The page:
· At 6.9% in NICS 2010/11, women were over twice as likely as men (3.2%) to have been victims of domestic violence, by a partner, in the last three years, a gender difference that is reflected across each of the three separate offence groups examined: non-physical abuse (5.6% v 2.7%); threats (1.9% v 0.2%); and force (3.5% v 0.8%).

    · When identified victims were asked to consider their ‘worst’ single incident of partner violence and abuse, NICS 2010/11 findings show that around four-fifths (83%) were carried out within the setting of a current relationship at the time, with the perpetrator most likely to have been a current boyfriend / male partner (35.9%) or husband (31.8%).

    · The police in Northern Ireland were only made aware of around one-third of all ‘worst’ cases of domestic partner abuse (31.1% in NICS 2010/11), meaning that they were unaware of the experiences of seven-in-ten victims (68.9%).

    · While most victims did consider their worst incident of partner abuse to be a criminal offence (56.2% in NICS 2010/11), over two-fifths did not, with around a quarter (28.8%) believing it was ‘wrong, but not a crime’ and a further one-in-seven accepting it as ‘just something that happens’ (12.6%).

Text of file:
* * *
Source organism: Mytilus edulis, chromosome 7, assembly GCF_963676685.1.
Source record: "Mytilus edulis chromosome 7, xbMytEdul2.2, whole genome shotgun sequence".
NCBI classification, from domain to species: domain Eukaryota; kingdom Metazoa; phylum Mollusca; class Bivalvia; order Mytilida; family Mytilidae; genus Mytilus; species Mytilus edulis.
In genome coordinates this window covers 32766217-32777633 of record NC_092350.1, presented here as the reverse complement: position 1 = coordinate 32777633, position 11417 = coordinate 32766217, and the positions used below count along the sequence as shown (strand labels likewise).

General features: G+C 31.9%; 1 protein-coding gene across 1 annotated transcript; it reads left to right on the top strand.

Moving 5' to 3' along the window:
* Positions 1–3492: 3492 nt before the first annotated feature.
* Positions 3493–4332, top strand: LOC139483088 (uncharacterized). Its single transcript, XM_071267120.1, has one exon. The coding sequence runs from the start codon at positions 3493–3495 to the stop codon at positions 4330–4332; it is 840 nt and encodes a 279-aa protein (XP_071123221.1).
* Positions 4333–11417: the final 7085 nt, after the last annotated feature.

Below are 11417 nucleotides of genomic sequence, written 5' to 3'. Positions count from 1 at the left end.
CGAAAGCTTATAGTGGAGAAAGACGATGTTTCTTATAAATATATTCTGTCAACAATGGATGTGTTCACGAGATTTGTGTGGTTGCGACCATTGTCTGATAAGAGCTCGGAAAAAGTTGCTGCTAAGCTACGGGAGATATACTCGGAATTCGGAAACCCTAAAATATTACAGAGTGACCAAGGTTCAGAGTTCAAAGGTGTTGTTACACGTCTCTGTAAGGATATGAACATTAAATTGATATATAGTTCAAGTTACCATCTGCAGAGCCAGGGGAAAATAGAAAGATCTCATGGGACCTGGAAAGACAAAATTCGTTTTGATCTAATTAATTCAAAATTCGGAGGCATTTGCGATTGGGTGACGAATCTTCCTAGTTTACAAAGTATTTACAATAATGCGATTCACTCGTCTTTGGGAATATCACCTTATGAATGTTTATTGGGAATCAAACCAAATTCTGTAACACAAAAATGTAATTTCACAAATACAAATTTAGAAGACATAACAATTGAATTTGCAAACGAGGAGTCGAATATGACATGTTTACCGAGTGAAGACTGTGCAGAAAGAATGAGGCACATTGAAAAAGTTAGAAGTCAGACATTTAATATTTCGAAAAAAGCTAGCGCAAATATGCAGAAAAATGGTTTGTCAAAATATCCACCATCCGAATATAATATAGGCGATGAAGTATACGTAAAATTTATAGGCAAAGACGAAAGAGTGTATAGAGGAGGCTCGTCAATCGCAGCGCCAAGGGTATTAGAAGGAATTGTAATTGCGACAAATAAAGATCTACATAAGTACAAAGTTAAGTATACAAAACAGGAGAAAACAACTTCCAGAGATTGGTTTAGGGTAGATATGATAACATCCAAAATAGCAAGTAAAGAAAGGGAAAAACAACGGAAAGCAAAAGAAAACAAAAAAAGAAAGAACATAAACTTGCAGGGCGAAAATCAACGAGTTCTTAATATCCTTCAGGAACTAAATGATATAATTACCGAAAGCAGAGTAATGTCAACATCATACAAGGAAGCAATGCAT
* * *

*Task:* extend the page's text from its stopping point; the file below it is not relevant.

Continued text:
· Findings from NICS 2010/11 also estimate that 6.2% of people aged 16-64 have experienced at least one form of domestic violence and abuse, by a family member (other than a partner), since age 16, with women (7.7%) displaying a higher prevalence rate than men (4.5%).

    · NICS 2010/11 results also indicate that 2.6% of adults were victims of domestic violence and abuse by a family member within the last three years, with no significant difference in the estimated rates for women (3.2%) and men (1.9%).

    · NICS 2010/11 results show that parents (56.6%) were most likely, with step-parents (3.4%) and children (4.9%) least likely, to be identified by victims as the perpetrator(s) of their ‘worst’ incident of family abuse.

    · When partner and family abuse are combined, NICS 2010/11 results estimate that, overall, around one-in-five adults (19.0%) had experienced some form of domestic violence and abuse since the age of 16, a proportion that drops to 7.0% within the last 3 years.

    · For women, the risk of partner abuse (26.6%), and any domestic abuse (partner or family; 30.8%), was at its highest among single adults with children who displayed prevalence rates significantly above the respective NICS 2010/11 averages of 6.9% and 9.2%.